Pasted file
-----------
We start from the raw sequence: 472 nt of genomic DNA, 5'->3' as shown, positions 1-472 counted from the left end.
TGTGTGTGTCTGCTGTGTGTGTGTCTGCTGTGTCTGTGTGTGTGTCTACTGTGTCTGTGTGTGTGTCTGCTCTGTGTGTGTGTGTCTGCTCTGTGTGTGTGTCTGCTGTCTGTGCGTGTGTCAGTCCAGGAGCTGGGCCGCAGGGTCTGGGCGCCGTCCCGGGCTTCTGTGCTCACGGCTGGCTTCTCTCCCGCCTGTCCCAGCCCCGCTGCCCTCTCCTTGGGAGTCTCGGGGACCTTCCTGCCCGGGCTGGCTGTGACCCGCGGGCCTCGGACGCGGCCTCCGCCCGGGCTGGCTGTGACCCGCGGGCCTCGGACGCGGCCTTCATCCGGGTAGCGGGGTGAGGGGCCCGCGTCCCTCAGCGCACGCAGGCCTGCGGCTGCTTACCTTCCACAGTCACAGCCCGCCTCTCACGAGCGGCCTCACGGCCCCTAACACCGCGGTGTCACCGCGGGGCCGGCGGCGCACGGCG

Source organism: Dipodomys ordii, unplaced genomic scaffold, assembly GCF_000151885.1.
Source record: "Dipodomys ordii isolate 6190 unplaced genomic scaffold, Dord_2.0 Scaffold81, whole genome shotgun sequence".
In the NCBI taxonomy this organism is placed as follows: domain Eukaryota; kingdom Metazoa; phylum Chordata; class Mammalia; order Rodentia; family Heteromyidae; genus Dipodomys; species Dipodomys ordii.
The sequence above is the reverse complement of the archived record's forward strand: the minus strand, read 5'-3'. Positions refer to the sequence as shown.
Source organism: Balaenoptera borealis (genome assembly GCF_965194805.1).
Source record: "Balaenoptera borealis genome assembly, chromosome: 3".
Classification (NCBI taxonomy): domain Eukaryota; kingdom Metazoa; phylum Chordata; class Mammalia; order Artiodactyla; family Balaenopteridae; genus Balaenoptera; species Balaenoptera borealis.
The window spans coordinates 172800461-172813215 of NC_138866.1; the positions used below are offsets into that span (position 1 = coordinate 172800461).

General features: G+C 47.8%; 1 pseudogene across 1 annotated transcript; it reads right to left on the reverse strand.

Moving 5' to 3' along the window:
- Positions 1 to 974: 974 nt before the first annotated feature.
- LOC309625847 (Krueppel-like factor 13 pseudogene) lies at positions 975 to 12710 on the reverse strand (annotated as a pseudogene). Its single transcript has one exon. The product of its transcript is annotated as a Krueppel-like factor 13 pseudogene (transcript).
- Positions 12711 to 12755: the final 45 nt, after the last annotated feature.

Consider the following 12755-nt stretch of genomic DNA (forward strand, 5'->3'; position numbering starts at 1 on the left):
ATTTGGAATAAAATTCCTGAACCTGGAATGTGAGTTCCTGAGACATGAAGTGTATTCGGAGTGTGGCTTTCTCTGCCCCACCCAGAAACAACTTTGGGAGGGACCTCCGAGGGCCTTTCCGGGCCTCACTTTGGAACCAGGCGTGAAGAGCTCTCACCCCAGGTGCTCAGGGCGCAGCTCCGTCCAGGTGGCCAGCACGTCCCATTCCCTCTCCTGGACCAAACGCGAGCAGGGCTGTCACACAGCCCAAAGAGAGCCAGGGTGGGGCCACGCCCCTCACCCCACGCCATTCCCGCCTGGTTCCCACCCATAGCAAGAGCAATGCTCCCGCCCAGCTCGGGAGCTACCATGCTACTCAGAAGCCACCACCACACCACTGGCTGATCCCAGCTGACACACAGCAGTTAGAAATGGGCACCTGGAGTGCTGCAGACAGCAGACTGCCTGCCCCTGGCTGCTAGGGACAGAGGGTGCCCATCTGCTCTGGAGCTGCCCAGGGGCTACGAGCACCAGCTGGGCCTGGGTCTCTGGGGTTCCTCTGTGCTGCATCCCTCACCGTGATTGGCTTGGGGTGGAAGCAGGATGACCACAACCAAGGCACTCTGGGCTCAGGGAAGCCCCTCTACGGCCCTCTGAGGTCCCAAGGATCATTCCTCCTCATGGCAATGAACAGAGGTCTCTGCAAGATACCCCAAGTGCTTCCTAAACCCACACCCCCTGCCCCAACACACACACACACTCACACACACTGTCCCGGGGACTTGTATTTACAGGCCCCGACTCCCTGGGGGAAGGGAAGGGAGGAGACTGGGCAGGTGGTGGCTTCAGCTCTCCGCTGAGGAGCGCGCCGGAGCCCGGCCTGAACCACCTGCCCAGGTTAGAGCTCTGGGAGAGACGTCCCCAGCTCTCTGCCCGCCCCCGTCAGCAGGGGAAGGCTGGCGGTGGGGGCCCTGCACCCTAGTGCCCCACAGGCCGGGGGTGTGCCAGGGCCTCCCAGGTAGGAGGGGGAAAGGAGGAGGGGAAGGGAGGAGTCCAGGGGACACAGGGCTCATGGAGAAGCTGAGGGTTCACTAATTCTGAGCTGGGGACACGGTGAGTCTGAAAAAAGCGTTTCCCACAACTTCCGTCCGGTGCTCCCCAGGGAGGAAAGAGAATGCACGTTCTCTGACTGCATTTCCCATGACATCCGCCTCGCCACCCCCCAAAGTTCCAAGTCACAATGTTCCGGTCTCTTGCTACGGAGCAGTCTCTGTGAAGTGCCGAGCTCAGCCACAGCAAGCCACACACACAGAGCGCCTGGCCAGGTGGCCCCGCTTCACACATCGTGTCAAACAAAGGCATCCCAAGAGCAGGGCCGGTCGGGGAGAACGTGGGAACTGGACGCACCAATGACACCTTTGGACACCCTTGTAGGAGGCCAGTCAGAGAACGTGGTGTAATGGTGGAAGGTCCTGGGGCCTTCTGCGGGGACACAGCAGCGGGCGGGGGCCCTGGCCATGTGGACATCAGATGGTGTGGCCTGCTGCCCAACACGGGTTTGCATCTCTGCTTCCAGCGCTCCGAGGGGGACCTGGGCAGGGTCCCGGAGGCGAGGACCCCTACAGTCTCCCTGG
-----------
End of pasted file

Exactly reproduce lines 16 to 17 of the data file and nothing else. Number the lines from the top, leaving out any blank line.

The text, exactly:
Consider the following 12755-nt stretch of genomic DNA (forward strand, 5'->3'; position numbering starts at 1 on the left):
ATTTGGAATAAAATTCCTGAACCTGGAATGTGAGTTCCTGAGACATGAAGTGTATTCGGAGTGTGGCTTTCTCTGCCCCACCCAGAAACAACTTTGGGAGGGACCTCCGAGGGCCTTTCCGGGCCTCACTTTGGAACCAGGCGTGAAGAGCTCTCACCCCAGGTGCTCAGGGCGCAGCTCCGTCCAGGTGGCCAGCACGTCCCATTCCCTCTCCTGGACCAAACGCGAGCAGGGCTGTCACACAGCCCAAAGAGAGCCAGGGTGGGGCCACGCCCCTCACCCCACGCCATTCCCGCCTGGTTCCCACCCATAGCAAGAGCAATGCTCCCGCCCAGCTCGGGAGCTACCATGCTACTCAGAAGCCACCACCACACCACTGGCTGATCCCAGCTGACACACAGCAGTTAGAAATGGGCACCTGGAGTGCTGCAGACAGCAGACTGCCTGCCCCTGGCTGCTAGGGACAGAGGGTGCCCATCTGCTCTGGAGCTGCCCAGGGGCTACGAGCACCAGCTGGGCCTGGGTCTCTGGGGTTCCTCTGTGCTGCATCCCTCACCGTGATTGGCTTGGGGTGGAAGCAGGATGACCACAACCAAGGCACTCTGGGCTCAGGGAAGCCCCTCTACGGCCCTCTGAGGTCCCAAGGATCATTCCTCCTCATGGCAATGAACAGAGGTCTCTGCAAGATACCCCAAGTGCTTCCTAAACCCACACCCCCTGCCCCAACACACACACACACTCACACACACTGTCCCGGGGACTTGTATTTACAGGCCCCGACTCCCTGGGGGAAGGGAAGGGAGGAGACTGGGCAGGTGGTGGCTTCAGCTCTCCGCTGAGGAGCGCGCCGGAGCCCGGCCTGAACCACCTGCCCAGGTTAGAGCTCTGGGAGAGACGTCCCCAGCTCTCTGCCCGCCCCCGTCAGCAGGGGAAGGCTGGCGGTGGGGGCCCTGCACCCTAGTGCCCCACAGGCCGGGGGTGTGCCAGGGCCTCCCAGGTAGGAGGGGGAAAGGAGGAGGGGAAGGGAGGAGTCCAGGGGACACAGGGCTCATGGAGAAGCTGAGGGTTCACTAATTCTGAGCTGGGGACACGGTGAGTCTGAAAAAAGCGTTTCCCACAACTTCCGTCCGGTGCTCCCCAGGGAGGAAAGAGAATGCACGTTCTCTGACTGCATTTCCCATGACATCCGCCTCGCCACCCCCCAAAGTTCCAAGTCACAATGTTCCGGTCTCTTGCTACGGAGCAGTCTCTGTGAAGTGCCGAGCTCAGCCACAGCAAGCCACACACACAGAGCGCCTGGCCAGGTGGCCCCGCTTCACACATCGTGTCAAACAAAGGCATCCCAAGAGCAGGGCCGGTCGGGGAGAACGTGGGAACTGGACGCACCAATGACACCTTTGGACACCCTTGTAGGAGGCCAGTCAGAGAACGTGGTGTAATGGTGGAAGGTCCTGGGGCCTTCTGCGGGGACACAGCAGCGGGCGGGGGCCCTGGCCATGTGGACATCAGATGGTGTGGCCTGCTGCCCAACACGGGTTTGCATCTCTGCTTCCAGCGCTCCGAGGGGGACCTGGGCAGGGTCCCGGAGGCGAGGACCCCTACAGTCTCCCTGG